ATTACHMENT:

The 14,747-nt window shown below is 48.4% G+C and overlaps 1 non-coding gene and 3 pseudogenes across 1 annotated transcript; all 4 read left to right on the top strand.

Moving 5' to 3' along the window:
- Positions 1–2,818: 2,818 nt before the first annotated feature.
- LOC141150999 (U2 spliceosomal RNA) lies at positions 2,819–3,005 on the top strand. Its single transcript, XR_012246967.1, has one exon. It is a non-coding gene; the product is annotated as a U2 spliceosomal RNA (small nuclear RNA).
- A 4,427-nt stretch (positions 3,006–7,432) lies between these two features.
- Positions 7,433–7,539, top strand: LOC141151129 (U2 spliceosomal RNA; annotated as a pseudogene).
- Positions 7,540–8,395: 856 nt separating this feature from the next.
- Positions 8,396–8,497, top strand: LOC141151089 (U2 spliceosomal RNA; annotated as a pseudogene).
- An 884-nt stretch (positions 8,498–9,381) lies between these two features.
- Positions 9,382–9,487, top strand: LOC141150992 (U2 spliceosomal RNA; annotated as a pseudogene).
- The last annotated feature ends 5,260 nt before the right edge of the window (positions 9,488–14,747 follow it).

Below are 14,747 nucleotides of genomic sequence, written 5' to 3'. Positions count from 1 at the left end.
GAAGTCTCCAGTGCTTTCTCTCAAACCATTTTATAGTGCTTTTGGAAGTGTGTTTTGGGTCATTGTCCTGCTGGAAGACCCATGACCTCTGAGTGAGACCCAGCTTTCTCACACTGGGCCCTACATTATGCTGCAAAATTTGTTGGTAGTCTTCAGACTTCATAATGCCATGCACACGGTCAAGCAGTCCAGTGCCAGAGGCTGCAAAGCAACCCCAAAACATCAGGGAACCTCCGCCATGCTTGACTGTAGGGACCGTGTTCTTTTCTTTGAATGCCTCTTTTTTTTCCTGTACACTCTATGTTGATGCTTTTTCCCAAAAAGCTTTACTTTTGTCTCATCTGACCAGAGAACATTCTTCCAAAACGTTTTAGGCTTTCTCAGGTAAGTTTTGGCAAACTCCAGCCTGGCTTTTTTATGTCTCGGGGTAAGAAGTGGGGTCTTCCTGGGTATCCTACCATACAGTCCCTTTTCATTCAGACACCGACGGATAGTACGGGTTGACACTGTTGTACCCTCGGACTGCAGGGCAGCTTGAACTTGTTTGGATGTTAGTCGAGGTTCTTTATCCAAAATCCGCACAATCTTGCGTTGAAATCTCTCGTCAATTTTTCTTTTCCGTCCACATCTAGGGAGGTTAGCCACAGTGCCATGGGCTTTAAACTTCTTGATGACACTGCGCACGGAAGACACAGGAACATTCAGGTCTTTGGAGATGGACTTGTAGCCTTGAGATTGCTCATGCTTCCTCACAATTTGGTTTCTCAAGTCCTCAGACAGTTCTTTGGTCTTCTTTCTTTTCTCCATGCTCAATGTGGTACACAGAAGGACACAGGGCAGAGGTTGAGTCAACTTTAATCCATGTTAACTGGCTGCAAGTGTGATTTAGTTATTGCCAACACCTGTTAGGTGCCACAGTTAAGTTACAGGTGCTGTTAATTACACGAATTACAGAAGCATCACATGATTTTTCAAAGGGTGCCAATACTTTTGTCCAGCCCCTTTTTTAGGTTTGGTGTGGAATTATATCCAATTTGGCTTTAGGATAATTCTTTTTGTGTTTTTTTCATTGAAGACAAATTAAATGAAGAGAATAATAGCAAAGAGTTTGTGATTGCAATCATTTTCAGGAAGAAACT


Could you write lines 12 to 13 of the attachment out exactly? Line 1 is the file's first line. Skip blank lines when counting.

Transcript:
Below are 14,747 nucleotides of genomic sequence, written 5' to 3'. Positions count from 1 at the left end.
GAAGTCTCCAGTGCTTTCTCTCAAACCATTTTATAGTGCTTTTGGAAGTGTGTTTTGGGTCATTGTCCTGCTGGAAGACCCATGACCTCTGAGTGAGACCCAGCTTTCTCACACTGGGCCCTACATTATGCTGCAAAATTTGTTGGTAGTCTTCAGACTTCATAATGCCATGCACACGGTCAAGCAGTCCAGTGCCAGAGGCTGCAAAGCAACCCCAAAACATCAGGGAACCTCCGCCATGCTTGACTGTAGGGACCGTGTTCTTTTCTTTGAATGCCTCTTTTTTTTCCTGTACACTCTATGTTGATGCTTTTTCCCAAAAAGCTTTACTTTTGTCTCATCTGACCAGAGAACATTCTTCCAAAACGTTTTAGGCTTTCTCAGGTAAGTTTTGGCAAACTCCAGCCTGGCTTTTTTATGTCTCGGGGTAAGAAGTGGGGTCTTCCTGGGTATCCTACCATACAGTCCCTTTTCATTCAGACACCGACGGATAGTACGGGTTGACACTGTTGTACCCTCGGACTGCAGGGCAGCTTGAACTTGTTTGGATGTTAGTCGAGGTTCTTTATCCAAAATCCGCACAATCTTGCGTTGAAATCTCTCGTCAATTTTTCTTTTCCGTCCACATCTAGGGAGGTTAGCCACAGTGCCATGGGCTTTAAACTTCTTGATGACACTGCGCACGGAAGACACAGGAACATTCAGGTCTTTGGAGATGGACTTGTAGCCTTGAGATTGCTCATGCTTCCTCACAATTTGGTTTCTCAAGTCCTCAGACAGTTCTTTGGTCTTCTTTCTTTTCTCCATGCTCAATGTGGTACACAGAAGGACACAGGGCAGAGGTTGAGTCAACTTTAATCCATGTTAACTGGCTGCAAGTGTGATTTAGTTATTGCCAACACCTGTTAGGTGCCACAGTTAAGTTACAGGTGCTGTTAATTACACGAATTACAGAAGCATCACATGATTTTTCAAAGGGTGCCAATACTTTTGTCCAGCCCCTTTTTTAGGTTTGGTGTGGAATTATATCCAATTTGGCTTTAGGATAATTCTTTTTGTGTTTTTTTCATTGAAGACAAATTAAATGAAGAGAATAATAGCAAAGAGTTTGTGATTGCAATCATTTTCAGGAAGAAACT